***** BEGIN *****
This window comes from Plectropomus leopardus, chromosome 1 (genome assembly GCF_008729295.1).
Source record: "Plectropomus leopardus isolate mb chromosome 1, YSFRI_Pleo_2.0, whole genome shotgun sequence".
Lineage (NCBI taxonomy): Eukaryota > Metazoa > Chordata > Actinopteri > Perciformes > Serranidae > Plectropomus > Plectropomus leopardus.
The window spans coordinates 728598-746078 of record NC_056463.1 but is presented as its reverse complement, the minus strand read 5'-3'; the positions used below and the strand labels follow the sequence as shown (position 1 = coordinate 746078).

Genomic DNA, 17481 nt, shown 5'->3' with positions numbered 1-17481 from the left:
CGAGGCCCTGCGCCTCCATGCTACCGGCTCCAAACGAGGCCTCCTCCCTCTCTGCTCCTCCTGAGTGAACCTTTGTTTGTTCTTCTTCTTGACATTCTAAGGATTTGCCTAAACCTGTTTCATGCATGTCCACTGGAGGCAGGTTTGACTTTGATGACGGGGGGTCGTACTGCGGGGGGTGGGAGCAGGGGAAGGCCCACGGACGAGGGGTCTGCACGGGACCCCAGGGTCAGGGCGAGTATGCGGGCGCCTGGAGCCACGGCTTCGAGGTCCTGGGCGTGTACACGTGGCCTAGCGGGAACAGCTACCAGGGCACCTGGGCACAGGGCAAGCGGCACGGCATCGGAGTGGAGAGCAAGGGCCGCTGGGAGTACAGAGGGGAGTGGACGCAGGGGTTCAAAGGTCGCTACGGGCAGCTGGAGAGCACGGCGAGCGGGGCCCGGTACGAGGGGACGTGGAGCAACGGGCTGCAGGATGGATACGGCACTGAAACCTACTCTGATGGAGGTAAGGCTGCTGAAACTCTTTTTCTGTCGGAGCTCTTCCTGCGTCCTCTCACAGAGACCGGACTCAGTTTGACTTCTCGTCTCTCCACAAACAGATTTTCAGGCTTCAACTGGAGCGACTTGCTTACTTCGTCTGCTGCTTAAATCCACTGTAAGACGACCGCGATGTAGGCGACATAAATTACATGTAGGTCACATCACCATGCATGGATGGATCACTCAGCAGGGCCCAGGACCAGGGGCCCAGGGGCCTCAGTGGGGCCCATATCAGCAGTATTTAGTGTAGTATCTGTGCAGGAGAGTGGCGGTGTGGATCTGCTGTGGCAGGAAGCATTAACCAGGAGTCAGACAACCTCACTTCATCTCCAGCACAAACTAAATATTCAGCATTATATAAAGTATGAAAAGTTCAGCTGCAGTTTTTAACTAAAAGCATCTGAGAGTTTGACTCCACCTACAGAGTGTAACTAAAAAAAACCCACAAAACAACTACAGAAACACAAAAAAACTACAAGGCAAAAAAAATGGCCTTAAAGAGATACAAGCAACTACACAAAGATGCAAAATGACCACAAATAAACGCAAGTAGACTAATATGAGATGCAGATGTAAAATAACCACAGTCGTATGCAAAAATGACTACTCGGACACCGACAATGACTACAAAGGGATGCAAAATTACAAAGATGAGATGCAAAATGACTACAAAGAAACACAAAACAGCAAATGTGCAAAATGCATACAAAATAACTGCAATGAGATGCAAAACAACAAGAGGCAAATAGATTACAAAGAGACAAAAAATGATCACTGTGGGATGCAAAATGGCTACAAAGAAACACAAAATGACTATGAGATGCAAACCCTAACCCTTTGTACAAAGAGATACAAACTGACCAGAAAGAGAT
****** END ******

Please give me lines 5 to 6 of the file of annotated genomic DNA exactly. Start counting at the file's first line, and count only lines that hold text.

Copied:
Genomic DNA, 17481 nt, shown 5'->3' with positions numbered 1-17481 from the left:
CGAGGCCCTGCGCCTCCATGCTACCGGCTCCAAACGAGGCCTCCTCCCTCTCTGCTCCTCCTGAGTGAACCTTTGTTTGTTCTTCTTCTTGACATTCTAAGGATTTGCCTAAACCTGTTTCATGCATGTCCACTGGAGGCAGGTTTGACTTTGATGACGGGGGGTCGTACTGCGGGGGGTGGGAGCAGGGGAAGGCCCACGGACGAGGGGTCTGCACGGGACCCCAGGGTCAGGGCGAGTATGCGGGCGCCTGGAGCCACGGCTTCGAGGTCCTGGGCGTGTACACGTGGCCTAGCGGGAACAGCTACCAGGGCACCTGGGCACAGGGCAAGCGGCACGGCATCGGAGTGGAGAGCAAGGGCCGCTGGGAGTACAGAGGGGAGTGGACGCAGGGGTTCAAAGGTCGCTACGGGCAGCTGGAGAGCACGGCGAGCGGGGCCCGGTACGAGGGGACGTGGAGCAACGGGCTGCAGGATGGATACGGCACTGAAACCTACTCTGATGGAGGTAAGGCTGCTGAAACTCTTTTTCTGTCGGAGCTCTTCCTGCGTCCTCTCACAGAGACCGGACTCAGTTTGACTTCTCGTCTCTCCACAAACAGATTTTCAGGCTTCAACTGGAGCGACTTGCTTACTTCGTCTGCTGCTTAAATCCACTGTAAGACGACCGCGATGTAGGCGACATAAATTACATGTAGGTCACATCACCATGCATGGATGGATCACTCAGCAGGGCCCAGGACCAGGGGCCCAGGGGCCTCAGTGGGGCCCATATCAGCAGTATTTAGTGTAGTATCTGTGCAGGAGAGTGGCGGTGTGGATCTGCTGTGGCAGGAAGCATTAACCAGGAGTCAGACAACCTCACTTCATCTCCAGCACAAACTAAATATTCAGCATTATATAAAGTATGAAAAGTTCAGCTGCAGTTTTTAACTAAAAGCATCTGAGAGTTTGACTCCACCTACAGAGTGTAACTAAAAAAAACCCACAAAACAACTACAGAAACACAAAAAAACTACAAGGCAAAAAAAATGGCCTTAAAGAGATACAAGCAACTACACAAAGATGCAAAATGACCACAAATAAACGCAAGTAGACTAATATGAGATGCAGATGTAAAATAACCACAGTCGTATGCAAAAATGACTACTCGGACACCGACAATGACTACAAAGGGATGCAAAATTACAAAGATGAGATGCAAAATGACTACAAAGAAACACAAAACAGCAAATGTGCAAAATGCATACAAAATAACTGCAATGAGATGCAAAACAACAAGAGGCAAATAGATTACAAAGAGACAAAAAATGATCACTGTGGGATGCAAAATGGCTACAAAGAAACACAAAATGACTATGAGATGCAAACCCTAACCCTTTGTACAAAGAGATACAAACTGACCAGAAAGAGAT